The case of MC Property Investments Pty Ltd v Unity Water  QPEC 74 concerned an appeal to the Planning and Environment Court by MC Property Investments Pty Ltd against Unitywater's decision regarding an infrastructure charges notice given to the Appellant for the connection of a development containing 20 units.
The Appellant alleged that the infrastructure charges notice was unreasonable and also that, if the Appellant's construction of the South-East Queensland Water (Distribution and Retail Restructuring) Act 2009 (SEQ Water Act) is accepted, Unitywater should not have issued the infrastructure charges notice.
The Court held that the decision by Unitywater to levy the infrastructure charges notice was not unreasonable and did not accept the Appellant's construction of section 99BRCJ (Limitation of levied charge) of the SEQ Water Act. The Court therefore dismissed the appeal.
Unitywater issued the Appellant with an infrastructure charges notice in relation to a 20 unit multiple dwelling building on land in Marcoola.
The parties agreed that the development involves an increased demand of 19 units on the existing sewer and water infrastructure. However, the Appellant alleged that because all of the relevant development permits had been approved before Unitywater gave its water approval, the development was not creating any additional demand.
The Council had agreed to the Appellant's request that a superseded planning scheme be applied to the development application, resulting in the development application for a material change of use being self-assessable.
The Court noted that the appeal is akin to a form of judicial review of Unitywater's review decision regarding the issuing of the infrastructure charges notice. The Appellant is therefore required to demonstrate one or more of the matters in section 99BRBO(3) (Appeals about applications for connections—particular charges) of the SEQ Water Act, which are as follows:
- that the amount charged by Unitywater was so unreasonable that no reasonable distributor-retailer could have imposed the amount;
- the decision involved an error relating to the application of the relevant charge; or
- there was an error in the working out of the additional demand.
Court determined that the amount of the charge was not unreasonable in the circumstances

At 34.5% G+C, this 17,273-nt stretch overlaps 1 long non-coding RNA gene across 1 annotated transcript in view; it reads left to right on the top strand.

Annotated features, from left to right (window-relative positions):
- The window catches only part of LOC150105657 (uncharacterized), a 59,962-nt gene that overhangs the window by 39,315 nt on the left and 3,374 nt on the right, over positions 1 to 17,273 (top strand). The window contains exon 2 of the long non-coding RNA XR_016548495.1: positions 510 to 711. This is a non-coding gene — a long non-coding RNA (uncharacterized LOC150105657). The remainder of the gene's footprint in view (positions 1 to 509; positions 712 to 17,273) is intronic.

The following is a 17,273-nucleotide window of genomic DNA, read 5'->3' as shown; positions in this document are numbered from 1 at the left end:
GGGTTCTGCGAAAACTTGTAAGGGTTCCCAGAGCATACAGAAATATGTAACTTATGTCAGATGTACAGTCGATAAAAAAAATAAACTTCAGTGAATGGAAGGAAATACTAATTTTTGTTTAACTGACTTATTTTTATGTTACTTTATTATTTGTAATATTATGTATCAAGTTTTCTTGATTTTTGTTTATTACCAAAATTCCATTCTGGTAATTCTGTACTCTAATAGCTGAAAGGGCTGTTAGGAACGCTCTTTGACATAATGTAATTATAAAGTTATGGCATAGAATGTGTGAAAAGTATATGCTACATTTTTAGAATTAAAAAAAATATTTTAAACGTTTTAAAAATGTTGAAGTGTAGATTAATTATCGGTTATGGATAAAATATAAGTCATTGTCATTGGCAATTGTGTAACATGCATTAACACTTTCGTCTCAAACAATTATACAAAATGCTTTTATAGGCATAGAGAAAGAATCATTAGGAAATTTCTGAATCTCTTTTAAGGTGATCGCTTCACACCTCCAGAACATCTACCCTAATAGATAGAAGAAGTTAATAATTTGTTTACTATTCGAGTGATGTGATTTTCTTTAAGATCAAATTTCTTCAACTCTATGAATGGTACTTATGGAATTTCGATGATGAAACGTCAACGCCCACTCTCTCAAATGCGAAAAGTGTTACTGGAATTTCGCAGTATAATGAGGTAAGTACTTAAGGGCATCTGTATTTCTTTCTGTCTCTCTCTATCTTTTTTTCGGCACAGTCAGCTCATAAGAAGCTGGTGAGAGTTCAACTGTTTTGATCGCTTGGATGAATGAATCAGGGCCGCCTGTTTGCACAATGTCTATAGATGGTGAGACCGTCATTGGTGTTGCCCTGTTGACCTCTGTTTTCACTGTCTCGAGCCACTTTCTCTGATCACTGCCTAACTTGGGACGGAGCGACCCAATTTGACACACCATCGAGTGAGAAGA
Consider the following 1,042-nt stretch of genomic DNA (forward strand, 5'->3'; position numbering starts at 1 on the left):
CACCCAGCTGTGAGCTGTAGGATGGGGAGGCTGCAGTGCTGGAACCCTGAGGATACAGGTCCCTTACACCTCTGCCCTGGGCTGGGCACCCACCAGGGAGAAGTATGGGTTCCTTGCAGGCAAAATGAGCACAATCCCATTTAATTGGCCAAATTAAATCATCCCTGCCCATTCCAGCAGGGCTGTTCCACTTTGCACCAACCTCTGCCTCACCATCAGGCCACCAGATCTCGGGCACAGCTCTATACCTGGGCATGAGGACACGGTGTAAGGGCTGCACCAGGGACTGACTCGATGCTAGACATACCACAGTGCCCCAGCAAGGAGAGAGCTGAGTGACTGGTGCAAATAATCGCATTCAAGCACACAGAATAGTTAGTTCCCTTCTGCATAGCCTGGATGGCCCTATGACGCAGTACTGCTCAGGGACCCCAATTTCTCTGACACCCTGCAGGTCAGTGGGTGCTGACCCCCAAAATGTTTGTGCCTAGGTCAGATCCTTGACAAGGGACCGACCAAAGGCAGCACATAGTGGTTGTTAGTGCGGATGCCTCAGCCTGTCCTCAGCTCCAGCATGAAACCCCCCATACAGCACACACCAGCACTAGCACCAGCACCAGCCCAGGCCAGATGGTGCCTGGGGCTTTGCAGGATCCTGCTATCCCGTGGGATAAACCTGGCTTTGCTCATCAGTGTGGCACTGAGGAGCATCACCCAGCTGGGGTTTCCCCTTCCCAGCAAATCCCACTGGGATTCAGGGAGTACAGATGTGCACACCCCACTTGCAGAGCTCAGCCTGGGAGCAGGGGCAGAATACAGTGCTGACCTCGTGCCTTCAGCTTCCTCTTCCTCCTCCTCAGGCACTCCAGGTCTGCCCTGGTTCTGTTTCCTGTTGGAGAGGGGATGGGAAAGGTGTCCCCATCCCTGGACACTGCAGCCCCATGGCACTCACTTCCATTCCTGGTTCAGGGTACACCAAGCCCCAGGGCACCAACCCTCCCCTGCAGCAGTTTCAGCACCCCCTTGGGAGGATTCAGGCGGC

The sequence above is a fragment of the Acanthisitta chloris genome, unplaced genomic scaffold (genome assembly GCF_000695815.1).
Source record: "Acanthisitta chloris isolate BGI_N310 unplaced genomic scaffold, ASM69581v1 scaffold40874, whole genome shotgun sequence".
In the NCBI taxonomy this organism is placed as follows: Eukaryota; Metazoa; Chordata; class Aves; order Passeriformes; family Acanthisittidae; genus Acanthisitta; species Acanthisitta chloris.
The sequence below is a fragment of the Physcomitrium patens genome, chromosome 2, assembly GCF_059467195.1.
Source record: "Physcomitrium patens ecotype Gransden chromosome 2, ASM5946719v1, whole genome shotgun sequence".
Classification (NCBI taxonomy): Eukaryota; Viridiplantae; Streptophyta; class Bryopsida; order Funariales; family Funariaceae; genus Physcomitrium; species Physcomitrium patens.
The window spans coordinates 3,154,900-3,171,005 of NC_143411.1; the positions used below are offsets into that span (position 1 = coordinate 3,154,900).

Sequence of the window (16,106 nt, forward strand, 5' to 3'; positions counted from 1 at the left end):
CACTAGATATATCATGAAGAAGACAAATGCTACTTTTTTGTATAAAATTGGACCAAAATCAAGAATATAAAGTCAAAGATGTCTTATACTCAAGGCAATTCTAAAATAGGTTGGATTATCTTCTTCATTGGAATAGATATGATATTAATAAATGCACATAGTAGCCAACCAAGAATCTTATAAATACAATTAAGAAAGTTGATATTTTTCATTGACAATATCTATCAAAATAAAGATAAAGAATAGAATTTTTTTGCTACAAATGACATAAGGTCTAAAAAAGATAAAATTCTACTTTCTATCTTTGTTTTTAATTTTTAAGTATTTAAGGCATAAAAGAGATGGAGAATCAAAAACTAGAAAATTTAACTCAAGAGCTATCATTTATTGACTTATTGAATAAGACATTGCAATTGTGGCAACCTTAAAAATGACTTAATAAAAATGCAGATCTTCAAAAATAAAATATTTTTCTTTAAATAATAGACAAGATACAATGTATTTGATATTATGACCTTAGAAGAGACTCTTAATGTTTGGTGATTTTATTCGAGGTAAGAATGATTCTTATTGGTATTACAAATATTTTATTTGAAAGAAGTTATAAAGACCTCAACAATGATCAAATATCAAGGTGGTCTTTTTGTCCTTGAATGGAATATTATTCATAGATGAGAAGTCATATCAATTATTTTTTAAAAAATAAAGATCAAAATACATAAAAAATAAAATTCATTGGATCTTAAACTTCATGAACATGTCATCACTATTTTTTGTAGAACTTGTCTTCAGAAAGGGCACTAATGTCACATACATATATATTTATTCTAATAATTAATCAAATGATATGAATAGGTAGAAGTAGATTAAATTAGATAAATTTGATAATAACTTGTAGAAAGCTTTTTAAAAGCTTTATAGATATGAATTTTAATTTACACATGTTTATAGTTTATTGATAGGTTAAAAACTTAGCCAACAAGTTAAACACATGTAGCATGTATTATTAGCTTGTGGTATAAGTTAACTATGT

The Court had regard to the case law regarding the test for unreasonableness. The Court considered the case of Minister for Immigration and Citizenship v Li  HCA 18; (2013) 249 CLR 332 and concluded that the test is whether the decision reached by Unitywater to issue the relevant infrastructure charges notice was an irrational one, or one devoid of plausible justification.
The Court then considered Unitywater's arguments as to why its decision was not one that was irrational or devoid of plausible justification, being the following:
- Unitywater's internal review decision was of high quality and appropriately justified;
- there was additional demand warranting the imposition of additional charges to accommodate the increased demand; and
- the amount of the charge and the calculation of the charge was correct.
Court determined that the construction of section 99BRCJ of the SEQ Water Act as contended for by the Appellant would offend principles of statutory interpretation
Section 99BRCJ(2)(b)(iii) of the SEQ Water Act relevantly states as follows [our emphasis]:
"(2) In working out additional demand —
(b) the demand on trunk infrastructure generated by the following must not be
(iii) other development on the premises if the development may be lawfully carried out without the need for a further development permit under the Planning Act."
The Appellant alleged that, because the development was self-assessable and no further development permits were required in relation to the self-assessable material change of use application, no additional demand was generated by the development for the purposes of section 99BRCJ(2)(b)(iii) of the SEQ Water Act. The Appellant therefore argued that Unitywater should have excluded the additional 19 units in its calculation of the additional demand.
Unitywater alleged that further development permits were required for the development, such as development permits for operational work and building work, despite the development being self-assessable under the relevant planning scheme and not requiring any further development permits. The Court agreed.
The Court also held that additional demand was generated by the development by reference to the state of the premises as it existed before the issue of the development permit.
The Court held that the interpretation alleged by the Appellant would read words into the relevant section that are not there. It was not acceptable to confine the words "without the need for a further development permit under (the SPA)" as a reference only to the provision of the self-assessable development permit for a material change of use and exclude other types of development permits required for the development.
The Court held that the appeal was without merit and was dismissed.
This is commentary published by Colin Biggers & Paisley for general information purposes only. This should not be relied on as specific advice. You should seek your own legal and other advice for any question, or for any specific situation or proposal, before making any final decision. The content also is subject to change. A person listed may not be admitted as a lawyer in all States and Territories. © Colin Biggers & Paisley, Australia 2020.